|Legs Diamond Diamonds Are Forever||AOR Heaven|
This album took longer to digest than I anticipated. I'm not one to rush a review if I can't get an accurate feel for an album. This record is quite varied in style and I have been trying to figure out how Legs Diamond should sound in 2005, albeit with a different line-up than when we last heard from them.|
I think in some ways the band is trying to figure this out as well, as the contrast between tracks is quite stark and at the end of the day, I think this works against the band.
The songwriting is great in places, but a little bland in other areas. Where the guys sound at best is when they are being true to their classic sound and style, whereas at other times they just sound like they are trying to be something they aren't.
This is a different band than they were on Town Bad Girl or Out On Bail. Most obviously, there is a new frontman in former Wild Horses frontman John Levesque.
I really like what John brings to the band. I haven't always been a fan of his, but his performance at Firefest this year was dead on (as was all the band) and having seen him live with the band, I knew he was a great fit and I have looked forward to this album ever since.
John varies his vocal delivery as much as the songs vary in style and his energy is a key element in the likeability of this record. His role should not be understated and I remain a converted fan of his.
Diamonds Are Forever is a long record. There's an hour of music here, comprised of songs ranging from three minutesto nearly 8 minutes in length .
It is thoroughly hard rocking affair – so much so that it surprised me just how heavy it is in places.
The style moves from an updated classic Legs Diamond pomp rock influenced sound where the guys sound most at home, to a more straight ahead riff driven AC/DC sound and occasionally to a more heavy and contemporary sound – both of which don't quite sound as comfortable a fit. Like I said, it is a quite varied record.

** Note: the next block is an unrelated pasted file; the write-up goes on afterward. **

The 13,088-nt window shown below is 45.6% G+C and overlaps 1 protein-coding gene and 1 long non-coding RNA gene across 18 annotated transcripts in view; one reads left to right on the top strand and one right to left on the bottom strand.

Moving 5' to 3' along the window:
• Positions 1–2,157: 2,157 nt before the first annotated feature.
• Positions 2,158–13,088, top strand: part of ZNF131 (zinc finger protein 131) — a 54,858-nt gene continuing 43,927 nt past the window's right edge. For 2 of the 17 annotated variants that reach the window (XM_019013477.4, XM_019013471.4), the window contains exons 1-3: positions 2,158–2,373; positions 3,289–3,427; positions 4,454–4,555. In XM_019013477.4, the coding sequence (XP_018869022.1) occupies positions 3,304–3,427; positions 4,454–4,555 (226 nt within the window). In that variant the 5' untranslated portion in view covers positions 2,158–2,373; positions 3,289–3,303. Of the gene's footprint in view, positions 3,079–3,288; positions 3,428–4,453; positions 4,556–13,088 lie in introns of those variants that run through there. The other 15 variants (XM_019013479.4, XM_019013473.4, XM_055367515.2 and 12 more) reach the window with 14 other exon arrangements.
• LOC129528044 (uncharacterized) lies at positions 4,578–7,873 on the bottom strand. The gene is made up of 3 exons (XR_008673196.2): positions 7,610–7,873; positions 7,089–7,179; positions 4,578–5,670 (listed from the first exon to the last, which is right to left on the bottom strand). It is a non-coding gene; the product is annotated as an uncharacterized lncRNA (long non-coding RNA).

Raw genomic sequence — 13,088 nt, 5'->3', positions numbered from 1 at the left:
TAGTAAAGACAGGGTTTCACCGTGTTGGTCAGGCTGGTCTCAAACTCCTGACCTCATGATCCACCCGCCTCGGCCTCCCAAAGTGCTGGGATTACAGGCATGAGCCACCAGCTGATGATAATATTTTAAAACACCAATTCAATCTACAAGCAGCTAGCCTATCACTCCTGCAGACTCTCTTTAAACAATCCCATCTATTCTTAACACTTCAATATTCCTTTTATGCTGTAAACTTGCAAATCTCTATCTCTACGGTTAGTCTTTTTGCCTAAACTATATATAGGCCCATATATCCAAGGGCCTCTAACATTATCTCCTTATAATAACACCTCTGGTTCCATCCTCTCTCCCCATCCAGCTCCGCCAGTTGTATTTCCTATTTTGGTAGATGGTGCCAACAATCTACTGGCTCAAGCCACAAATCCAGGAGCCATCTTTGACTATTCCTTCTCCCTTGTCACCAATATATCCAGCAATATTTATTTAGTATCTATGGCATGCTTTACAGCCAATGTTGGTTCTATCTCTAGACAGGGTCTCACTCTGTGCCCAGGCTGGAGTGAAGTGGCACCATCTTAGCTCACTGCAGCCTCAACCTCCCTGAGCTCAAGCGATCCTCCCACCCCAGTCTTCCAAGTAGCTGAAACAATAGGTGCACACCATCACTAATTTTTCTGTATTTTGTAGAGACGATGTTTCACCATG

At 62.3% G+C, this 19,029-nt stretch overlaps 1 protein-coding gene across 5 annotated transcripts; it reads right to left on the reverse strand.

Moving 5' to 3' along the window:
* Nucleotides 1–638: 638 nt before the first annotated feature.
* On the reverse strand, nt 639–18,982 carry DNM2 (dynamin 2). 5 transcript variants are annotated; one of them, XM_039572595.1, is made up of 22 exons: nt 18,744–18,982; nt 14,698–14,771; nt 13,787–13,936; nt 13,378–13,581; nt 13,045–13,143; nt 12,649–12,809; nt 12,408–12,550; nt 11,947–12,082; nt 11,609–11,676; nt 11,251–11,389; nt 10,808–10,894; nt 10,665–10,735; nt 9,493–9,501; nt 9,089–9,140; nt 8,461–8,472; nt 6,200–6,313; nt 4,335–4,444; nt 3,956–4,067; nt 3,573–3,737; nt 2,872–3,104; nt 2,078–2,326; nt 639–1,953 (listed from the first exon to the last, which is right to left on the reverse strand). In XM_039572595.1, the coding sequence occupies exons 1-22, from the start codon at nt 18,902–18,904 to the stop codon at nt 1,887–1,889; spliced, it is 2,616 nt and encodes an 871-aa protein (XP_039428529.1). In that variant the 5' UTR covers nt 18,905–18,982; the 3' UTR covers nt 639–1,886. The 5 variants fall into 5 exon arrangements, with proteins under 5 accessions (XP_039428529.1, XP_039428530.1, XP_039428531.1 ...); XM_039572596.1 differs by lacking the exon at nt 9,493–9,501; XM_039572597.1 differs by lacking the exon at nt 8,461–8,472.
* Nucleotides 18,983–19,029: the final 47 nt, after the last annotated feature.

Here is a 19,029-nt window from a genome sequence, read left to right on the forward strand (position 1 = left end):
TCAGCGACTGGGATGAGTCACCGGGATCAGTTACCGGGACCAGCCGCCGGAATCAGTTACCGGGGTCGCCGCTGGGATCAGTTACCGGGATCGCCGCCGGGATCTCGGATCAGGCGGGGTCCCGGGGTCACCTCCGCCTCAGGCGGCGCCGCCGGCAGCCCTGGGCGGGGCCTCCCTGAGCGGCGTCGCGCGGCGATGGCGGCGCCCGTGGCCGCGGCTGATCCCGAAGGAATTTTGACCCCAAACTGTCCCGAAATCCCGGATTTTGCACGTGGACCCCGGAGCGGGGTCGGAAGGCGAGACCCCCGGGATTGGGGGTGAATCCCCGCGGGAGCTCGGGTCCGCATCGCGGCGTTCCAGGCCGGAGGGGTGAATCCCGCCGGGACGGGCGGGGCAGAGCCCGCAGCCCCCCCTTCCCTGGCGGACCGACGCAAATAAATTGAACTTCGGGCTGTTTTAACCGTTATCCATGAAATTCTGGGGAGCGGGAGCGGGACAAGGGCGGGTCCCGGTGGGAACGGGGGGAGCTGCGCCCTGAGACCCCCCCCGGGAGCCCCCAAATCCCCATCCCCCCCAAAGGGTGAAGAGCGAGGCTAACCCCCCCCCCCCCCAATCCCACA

For me the two best tracks open the album, but there are more goodies inside.
Don't Turn Away is a angst filled modern heavy rocker with a pounding beat and a pleading chorus and introduces the new Legs Diamond to all. John Levesque's powerful vocals make the song.
Time Will Never Change is my pick of the whole album, with a classic keyboard intro that builds tempo with the rest of the band and subtly rises in intensity to a great chorus. Over the course of six minutes the song get a little more complex and features another great lead vocal from Levesque and some complex keyboard patterns from Michael Prince.
The haunting and more melodic Loneliness is another strong track for me, which I think captures the essence on Diamond's moodier rock personality.
The epic 8 minute plus Will You Remember is another track long time fans should appreciate.
The mid-tempo rock ballad This Time Around has a similar vibe, swathed in organ and a darker Gary Barden style vocal.
As noted, the band also have a stripped down, raw AC/DC streak to their sound on this record and that is best demonstrated on the growling Good Time, Let It Go and even the darker and heavier Trouble, which itself is musically interesting, but could have used a better chorus.
Funny to hear Michael Prince describe King Of Speed as a tribute to Deep Purple, as that is what I thought immediately upon hearing it for the first time. I think the classic organ and bluesy swagger gives that away…still a cool song.
The remaining tracks offer good support, but could be considered fillers for some. They certainly aren't the essential tracks on the album, nor the ones which show the band in their best light.
One would hope a few more live shows and a quick return to the studio will deliver the classic I know they are capable of.
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